30 November 2011

Forgotten Spaces at Somerset House

Forgotten Spaces is just my sort of exhibition, and I came across it by chance.

I was planning a visit to RIBA recently and found out about Forgotten Spaces on their website. I could not see it when I went to the RIBA buildings because this is being held some distance away at Somerset House, which is worth a visit by itself.

And, even better than it, the exhibition is in disused tunnels and coals holes under the cobbles courtyard that now plays host to one of London's many ice-rinks.

I would have enjoyed exploring those spaces even if there had not been an exhibition on.

To add to the amusement and sense of exploration Somerset House does not exactly go out of its way to show how to get to the exhibition, or even that it is on.

For future reference you go to the entrance nearest the river and head downstairs. There you find a world of brick and dark corridors. Think Gormenghast.


In the Stygian depths there are spots of soft light to draw attention to posters and models.

These illustrate some of the forgotten spaces of London, the theme of the exhibition.

Each forgotten desolate and derelict space has the prospect of a bright useful and sustainable future and the posters and models show how this could be achieved.

One of the nice things about the proposals is their variety. There are spaces for bees, vegetables, games, walking, resting, sleeping and working.

One of my favourite ideas, and one I really want to see built, is for an Urban Climbing Tunnel in Clapham where you climb, or abseil, down a shaft then crawl your way back to the surface.


There is something especially delightful about seeing this idea when underground. It kind of makes the point of how attractive that space could be.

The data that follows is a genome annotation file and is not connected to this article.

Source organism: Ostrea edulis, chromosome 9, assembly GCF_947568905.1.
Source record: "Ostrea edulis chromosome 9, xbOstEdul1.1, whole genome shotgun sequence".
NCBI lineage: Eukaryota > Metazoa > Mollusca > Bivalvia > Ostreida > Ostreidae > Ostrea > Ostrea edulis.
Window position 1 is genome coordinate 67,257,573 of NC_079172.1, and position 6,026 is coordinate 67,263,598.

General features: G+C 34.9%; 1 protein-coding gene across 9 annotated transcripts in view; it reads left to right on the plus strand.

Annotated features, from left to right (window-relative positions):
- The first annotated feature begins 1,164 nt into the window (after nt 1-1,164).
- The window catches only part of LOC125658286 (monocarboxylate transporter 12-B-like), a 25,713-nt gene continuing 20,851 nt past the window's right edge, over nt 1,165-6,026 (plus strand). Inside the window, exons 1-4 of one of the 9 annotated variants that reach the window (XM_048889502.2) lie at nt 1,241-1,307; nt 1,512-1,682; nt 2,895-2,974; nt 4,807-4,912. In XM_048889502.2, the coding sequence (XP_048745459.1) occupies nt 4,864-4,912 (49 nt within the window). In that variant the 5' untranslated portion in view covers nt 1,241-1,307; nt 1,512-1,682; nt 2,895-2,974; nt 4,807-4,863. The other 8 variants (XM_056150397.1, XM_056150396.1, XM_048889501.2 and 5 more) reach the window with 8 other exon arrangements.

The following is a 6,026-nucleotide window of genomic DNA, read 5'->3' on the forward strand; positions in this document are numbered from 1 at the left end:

One of the ideas is to rebuild the former BR station at Highgate that sits above the underground station there.

This came as some surprise to me as on my few visits to Highgate this year I've used the tube without realising that a forgotten space was there.

But that's what being a forgotten space means.

The exhibition starts in former coal holes that sit on the edge of the courtyard but then it gets braver and heads into a broad tunnel that goes right under the courtyard.

In the tunnel there are further recesses that could have been coal holes but it is more exciting to think of them as former prison cells.


Large pipes, sturdy pillars and weak lighting hark back to the tunnel's industrial past. These spaces once had a real purpose much like warehouses did before loft living was invented.

The sunken passageway around the courtyard does its best to join the exhibition by showing you how a forgotten space like this can be brought to life.

Perhaps the most positive thing about the exhibition was the number of people who were clever enough and interested enough to find it.

The place was really busy, mostly with twenty-somethings, and that bodes well for the future of all forgotten spaces, not just those on display here.

Forgotten Spaces is an exciting exhibition housed in an exciting place and it tells a positive story of regeneration and reuse. This may be the best exhibition on in London at the moment.

1 comment:

  1. thanks for the tip! Sounds like a good one

    ReplyDelete

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